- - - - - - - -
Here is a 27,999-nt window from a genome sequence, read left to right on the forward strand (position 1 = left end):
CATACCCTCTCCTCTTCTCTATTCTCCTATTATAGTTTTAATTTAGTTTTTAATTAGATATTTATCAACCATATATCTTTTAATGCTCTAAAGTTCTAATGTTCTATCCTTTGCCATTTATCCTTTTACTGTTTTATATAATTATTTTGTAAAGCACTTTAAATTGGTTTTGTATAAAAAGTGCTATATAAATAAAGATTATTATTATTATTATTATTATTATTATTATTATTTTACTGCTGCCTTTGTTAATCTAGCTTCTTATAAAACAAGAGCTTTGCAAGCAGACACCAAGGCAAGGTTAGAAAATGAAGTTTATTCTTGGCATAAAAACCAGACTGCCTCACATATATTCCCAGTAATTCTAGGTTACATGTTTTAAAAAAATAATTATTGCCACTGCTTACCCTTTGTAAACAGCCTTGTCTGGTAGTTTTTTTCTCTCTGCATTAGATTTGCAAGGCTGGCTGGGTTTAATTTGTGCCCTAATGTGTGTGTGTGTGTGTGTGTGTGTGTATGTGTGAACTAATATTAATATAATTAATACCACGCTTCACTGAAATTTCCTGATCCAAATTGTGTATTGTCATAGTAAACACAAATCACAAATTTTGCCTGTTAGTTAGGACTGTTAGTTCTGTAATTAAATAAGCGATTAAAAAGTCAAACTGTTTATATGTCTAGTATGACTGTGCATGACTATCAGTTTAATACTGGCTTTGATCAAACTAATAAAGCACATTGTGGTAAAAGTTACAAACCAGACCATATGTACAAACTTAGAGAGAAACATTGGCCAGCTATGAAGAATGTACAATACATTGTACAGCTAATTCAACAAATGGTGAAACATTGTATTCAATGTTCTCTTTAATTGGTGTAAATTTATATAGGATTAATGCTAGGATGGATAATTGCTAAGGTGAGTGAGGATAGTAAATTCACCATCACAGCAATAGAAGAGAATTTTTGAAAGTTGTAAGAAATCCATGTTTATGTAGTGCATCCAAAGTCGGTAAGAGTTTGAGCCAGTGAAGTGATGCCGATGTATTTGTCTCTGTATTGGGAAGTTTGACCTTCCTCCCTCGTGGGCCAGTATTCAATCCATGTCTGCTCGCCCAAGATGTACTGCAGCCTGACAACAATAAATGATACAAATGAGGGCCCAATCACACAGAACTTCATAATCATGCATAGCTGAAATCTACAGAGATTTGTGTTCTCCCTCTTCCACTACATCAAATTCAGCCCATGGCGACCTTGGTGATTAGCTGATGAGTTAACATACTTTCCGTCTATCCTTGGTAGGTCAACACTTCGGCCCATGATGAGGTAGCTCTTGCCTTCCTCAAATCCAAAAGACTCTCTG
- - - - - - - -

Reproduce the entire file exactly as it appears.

Here is a 27,999-nt window from a genome sequence, read left to right on the forward strand (position 1 = left end):
CATACCCTCTCCTCTTCTCTATTCTCCTATTATAGTTTTAATTTAGTTTTTAATTAGATATTTATCAACCATATATCTTTTAATGCTCTAAAGTTCTAATGTTCTATCCTTTGCCATTTATCCTTTTACTGTTTTATATAATTATTTTGTAAAGCACTTTAAATTGGTTTTGTATAAAAAGTGCTATATAAATAAAGATTATTATTATTATTATTATTATTATTATTATTATTTTACTGCTGCCTTTGTTAATCTAGCTTCTTATAAAACAAGAGCTTTGCAAGCAGACACCAAGGCAAGGTTAGAAAATGAAGTTTATTCTTGGCATAAAAACCAGACTGCCTCACATATATTCCCAGTAATTCTAGGTTACATGTTTTAAAAAAATAATTATTGCCACTGCTTACCCTTTGTAAACAGCCTTGTCTGGTAGTTTTTTTCTCTCTGCATTAGATTTGCAAGGCTGGCTGGGTTTAATTTGTGCCCTAATGTGTGTGTGTGTGTGTGTGTGTGTGTATGTGTGAACTAATATTAATATAATTAATACCACGCTTCACTGAAATTTCCTGATCCAAATTGTGTATTGTCATAGTAAACACAAATCACAAATTTTGCCTGTTAGTTAGGACTGTTAGTTCTGTAATTAAATAAGCGATTAAAAAGTCAAACTGTTTATATGTCTAGTATGACTGTGCATGACTATCAGTTTAATACTGGCTTTGATCAAACTAATAAAGCACATTGTGGTAAAAGTTACAAACCAGACCATATGTACAAACTTAGAGAGAAACATTGGCCAGCTATGAAGAATGTACAATACATTGTACAGCTAATTCAACAAATGGTGAAACATTGTATTCAATGTTCTCTTTAATTGGTGTAAATTTATATAGGATTAATGCTAGGATGGATAATTGCTAAGGTGAGTGAGGATAGTAAATTCACCATCACAGCAATAGAAGAGAATTTTTGAAAGTTGTAAGAAATCCATGTTTATGTAGTGCATCCAAAGTCGGTAAGAGTTTGAGCCAGTGAAGTGATGCCGATGTATTTGTCTCTGTATTGGGAAGTTTGACCTTCCTCCCTCGTGGGCCAGTATTCAATCCATGTCTGCTCGCCCAAGATGTACTGCAGCCTGACAACAATAAATGATACAAATGAGGGCCCAATCACACAGAACTTCATAATCATGCATAGCTGAAATCTACAGAGATTTGTGTTCTCCCTCTTCCACTACATCAAATTCAGCCCATGGCGACCTTGGTGATTAGCTGATGAGTTAACATACTTTCCGTCTATCCTTGGTAGGTCAACACTTCGGCCCATGATGAGGTAGCTCTTGCCTTCCTCAAATCCAAAAGACTCTCTG